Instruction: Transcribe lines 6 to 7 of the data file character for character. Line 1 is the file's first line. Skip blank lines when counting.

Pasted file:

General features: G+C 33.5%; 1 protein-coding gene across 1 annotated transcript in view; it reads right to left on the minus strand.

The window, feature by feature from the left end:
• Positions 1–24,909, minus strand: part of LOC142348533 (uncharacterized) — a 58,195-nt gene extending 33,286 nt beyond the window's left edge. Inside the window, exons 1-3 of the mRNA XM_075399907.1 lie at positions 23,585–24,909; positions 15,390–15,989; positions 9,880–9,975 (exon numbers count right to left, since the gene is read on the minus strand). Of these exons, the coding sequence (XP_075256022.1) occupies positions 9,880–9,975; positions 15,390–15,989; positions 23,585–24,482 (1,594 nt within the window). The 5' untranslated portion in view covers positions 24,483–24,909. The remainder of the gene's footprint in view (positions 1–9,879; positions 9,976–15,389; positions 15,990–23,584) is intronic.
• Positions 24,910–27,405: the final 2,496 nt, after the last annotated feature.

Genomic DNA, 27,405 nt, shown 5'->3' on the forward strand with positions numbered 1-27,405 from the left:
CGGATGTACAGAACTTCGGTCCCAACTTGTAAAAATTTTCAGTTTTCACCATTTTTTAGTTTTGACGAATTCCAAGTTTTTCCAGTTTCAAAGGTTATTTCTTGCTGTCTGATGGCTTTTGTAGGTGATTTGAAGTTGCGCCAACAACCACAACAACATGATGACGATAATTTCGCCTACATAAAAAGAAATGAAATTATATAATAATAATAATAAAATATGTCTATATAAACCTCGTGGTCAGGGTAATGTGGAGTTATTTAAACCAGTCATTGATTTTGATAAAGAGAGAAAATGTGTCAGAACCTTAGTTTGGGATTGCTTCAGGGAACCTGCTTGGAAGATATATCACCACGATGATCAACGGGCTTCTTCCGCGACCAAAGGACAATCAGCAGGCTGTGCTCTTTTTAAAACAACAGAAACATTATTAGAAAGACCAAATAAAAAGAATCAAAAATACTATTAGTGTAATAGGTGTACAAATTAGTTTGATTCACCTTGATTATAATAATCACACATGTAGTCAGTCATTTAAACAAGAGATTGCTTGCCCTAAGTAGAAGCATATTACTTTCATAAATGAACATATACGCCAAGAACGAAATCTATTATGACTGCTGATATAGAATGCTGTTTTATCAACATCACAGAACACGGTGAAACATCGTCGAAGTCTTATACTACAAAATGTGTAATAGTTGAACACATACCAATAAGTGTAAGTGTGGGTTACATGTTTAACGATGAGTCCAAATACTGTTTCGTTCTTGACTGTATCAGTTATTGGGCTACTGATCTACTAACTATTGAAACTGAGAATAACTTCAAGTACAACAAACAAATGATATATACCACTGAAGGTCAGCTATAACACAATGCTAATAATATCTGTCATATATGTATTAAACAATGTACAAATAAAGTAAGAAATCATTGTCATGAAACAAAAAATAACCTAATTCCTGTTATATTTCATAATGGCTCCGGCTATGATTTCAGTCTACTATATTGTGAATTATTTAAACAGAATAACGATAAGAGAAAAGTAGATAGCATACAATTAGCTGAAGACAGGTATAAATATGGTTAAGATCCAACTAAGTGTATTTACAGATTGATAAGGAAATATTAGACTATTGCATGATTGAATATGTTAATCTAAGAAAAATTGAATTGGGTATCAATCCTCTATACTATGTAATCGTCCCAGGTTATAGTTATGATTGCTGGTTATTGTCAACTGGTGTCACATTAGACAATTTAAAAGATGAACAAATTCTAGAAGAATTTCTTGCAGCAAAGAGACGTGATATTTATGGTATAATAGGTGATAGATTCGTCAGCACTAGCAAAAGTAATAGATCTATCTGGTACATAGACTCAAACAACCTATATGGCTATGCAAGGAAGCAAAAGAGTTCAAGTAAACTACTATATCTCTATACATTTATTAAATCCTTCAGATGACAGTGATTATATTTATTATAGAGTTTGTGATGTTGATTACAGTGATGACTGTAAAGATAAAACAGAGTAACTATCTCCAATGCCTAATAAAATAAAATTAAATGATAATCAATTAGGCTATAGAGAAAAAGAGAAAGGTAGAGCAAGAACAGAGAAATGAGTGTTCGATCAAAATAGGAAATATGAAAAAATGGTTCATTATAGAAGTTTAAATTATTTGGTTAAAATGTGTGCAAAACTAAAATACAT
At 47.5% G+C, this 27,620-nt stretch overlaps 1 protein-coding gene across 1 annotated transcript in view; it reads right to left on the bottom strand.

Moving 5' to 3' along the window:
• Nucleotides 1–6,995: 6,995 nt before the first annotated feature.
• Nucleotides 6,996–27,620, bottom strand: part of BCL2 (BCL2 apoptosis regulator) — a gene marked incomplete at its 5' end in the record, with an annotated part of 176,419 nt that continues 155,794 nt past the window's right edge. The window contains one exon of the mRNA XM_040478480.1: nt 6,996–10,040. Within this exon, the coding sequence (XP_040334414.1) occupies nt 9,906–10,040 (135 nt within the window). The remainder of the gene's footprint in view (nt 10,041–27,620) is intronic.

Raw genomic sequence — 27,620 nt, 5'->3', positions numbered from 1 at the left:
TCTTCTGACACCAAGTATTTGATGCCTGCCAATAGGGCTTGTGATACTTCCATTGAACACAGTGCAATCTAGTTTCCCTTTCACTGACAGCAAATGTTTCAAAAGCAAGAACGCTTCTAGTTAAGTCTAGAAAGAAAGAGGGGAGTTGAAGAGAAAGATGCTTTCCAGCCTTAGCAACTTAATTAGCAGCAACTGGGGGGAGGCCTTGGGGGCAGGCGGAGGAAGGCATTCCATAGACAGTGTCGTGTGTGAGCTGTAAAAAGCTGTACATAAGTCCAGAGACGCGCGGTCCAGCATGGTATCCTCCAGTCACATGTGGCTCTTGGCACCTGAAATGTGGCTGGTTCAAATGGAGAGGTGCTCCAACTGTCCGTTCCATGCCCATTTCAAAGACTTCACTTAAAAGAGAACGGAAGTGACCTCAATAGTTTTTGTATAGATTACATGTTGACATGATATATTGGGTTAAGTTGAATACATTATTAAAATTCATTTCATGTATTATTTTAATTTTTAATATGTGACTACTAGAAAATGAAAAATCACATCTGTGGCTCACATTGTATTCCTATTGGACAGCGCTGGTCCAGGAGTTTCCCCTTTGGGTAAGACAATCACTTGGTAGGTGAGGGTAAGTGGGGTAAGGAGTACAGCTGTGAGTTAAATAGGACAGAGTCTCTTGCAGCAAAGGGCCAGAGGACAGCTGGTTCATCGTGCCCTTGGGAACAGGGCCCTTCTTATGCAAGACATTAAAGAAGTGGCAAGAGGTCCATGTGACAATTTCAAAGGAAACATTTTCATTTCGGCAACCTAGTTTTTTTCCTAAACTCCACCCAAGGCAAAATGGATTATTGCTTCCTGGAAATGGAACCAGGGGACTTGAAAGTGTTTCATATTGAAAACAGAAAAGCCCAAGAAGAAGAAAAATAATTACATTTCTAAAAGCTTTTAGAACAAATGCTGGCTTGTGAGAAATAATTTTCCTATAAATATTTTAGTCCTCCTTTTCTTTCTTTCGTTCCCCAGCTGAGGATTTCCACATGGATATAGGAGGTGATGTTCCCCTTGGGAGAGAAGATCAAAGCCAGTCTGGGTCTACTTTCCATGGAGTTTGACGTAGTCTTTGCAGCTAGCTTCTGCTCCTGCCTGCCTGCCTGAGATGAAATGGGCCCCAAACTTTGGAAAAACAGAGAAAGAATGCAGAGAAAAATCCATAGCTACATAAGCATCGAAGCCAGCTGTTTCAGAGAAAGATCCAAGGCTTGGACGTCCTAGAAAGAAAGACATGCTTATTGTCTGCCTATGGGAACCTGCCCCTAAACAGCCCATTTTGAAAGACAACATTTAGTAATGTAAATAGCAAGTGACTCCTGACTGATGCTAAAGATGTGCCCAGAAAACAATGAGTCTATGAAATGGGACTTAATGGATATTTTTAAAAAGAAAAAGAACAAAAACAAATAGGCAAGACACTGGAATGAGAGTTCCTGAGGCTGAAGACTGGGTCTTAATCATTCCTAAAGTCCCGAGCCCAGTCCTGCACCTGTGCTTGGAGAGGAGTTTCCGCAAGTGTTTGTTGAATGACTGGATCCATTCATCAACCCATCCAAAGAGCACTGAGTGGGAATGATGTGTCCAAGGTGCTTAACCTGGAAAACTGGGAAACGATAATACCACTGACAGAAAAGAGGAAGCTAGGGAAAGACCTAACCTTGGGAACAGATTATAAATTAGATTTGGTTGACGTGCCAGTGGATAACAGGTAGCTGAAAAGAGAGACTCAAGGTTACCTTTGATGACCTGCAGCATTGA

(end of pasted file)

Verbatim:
CGGATGTACAGAACTTCGGTCCCAACTTGTAAAAATTTTCAGTTTTCACCATTTTTTAGTTTTGACGAATTCCAAGTTTTTCCAGTTTCAAAGGTTATTTCTTGCTGTCTGATGGCTTTTGTAGGTGATTTGAAGTTGCGCCAACAACCACAACAACATGATGACGATAATTTCGCCTACATAAAAAGAAATGAAATTATATAATAATAATAATAAAATATGTCTATATAAACCTCGTGGTCAGGGTAATGTGGAGTTATTTAAACCAGTCATTGATTTTGATAAAGAGAGAAAATGTGTCAGAACCTTAGTTTGGGATTGCTTCAGGGAACCTGCTTGGAAGATATATCACCACGATGATCAACGGGCTTCTTCCGCGACCAAAGGACAATCAGCAGGCTGTGCTCTTTTTAAAACAACAGAAACATTATTAGAAAGACCAAATAAAAAGAATCAAAAATACTATTAGTGTAATAGGTGTACAAATTAGTTTGATTCACCTTGATTATAATAATCACACATGTAGTCAGTCATTTAAACAAGAGATTGCTTGCCCTAAGTAGAAGCATATTACTTTCATAAATGAACATATACGCCAAGAACGAAATCTATTATGACTGCTGATATAGAATGCTGTTTTATCAACATCACAGAACACGGTGAAACATCGTCGAAGTCTTATACTACAAAATGTGTAATAGTTGAACACATACCAATAAGTGTAAGTGTGGGTTACATGTTTAACGATGAGTCCAAATACTGTTTCGTTCTTGACTGTATCAGTTATTGGGCTACTGATCTACTAACTATTGAAACTGAGAATAACTTCAAGTACAACAAACAAATGATATATACCACTGAAGGTCAGCTATAACACAATGCTAATAATATCTGTCATATATGTATTAAACAATGTACAAATAAAGTAAGAAATCATTGTCATGAAACAAAAAATAACCTAATTCCTGTTATATTTCATAATGGCTCCGGCTATGATTTCAGTCTACTATATTGTGAATTATTTAAACAGAATAACGATAAGAGAAAAGTAGATAGCATACAATTAGCTGAAGACAGGTATAAATATGGTTAAGATCCAACTAAGTGTATTTACAGATTGATAAGGAAATATTAGACTATTGCATGATTGAATATGTTAATCTAAGAAAAATTGAATTGGGTATCAATCCTCTATACTATGTAATCGTCCCAGGTTATAGTTATGATTGCTGGTTATTGTCAACTGGTGTCACATTAGACAATTTAAAAGATGAACAAATTCTAGAAGAATTTCTTGCAGCAAAGAGACGTGATATTTATGGTATAATAGGTGATAGATTCGTCAGCACTAGCAAAAGTAATAGATCTATCTGGTACATAGACTCAAACAACCTATATGGCTATGCAAGGAAGCAAAAGAGTTCAAGTAAACTACTATATCTCTATACATTTATTAAATCCTTCAGATGACAGTGATTATATTTATTATAGAGTTTGTGATGTTGATTACAGTGATGACTGTAAAGATAAAACAGAGTAACTATCTCCAATGCCTAATAAAATAAAATTAAATGATAATCAATTAGGCTATAGAGAAAAAGAGAAAGGTAGAGCAAGAACAGAGAAATGAGTGTTCGATCAAAATAGGAAATATGAAAAAATGGTTCATTATAGAAGTTTAAATTATTTGGTTAAAATGTGTGCAAAACTAAAATACAT
At 47.5% G+C, this 27,620-nt stretch overlaps 1 protein-coding gene across 1 annotated transcript in view; it reads right to left on the bottom strand.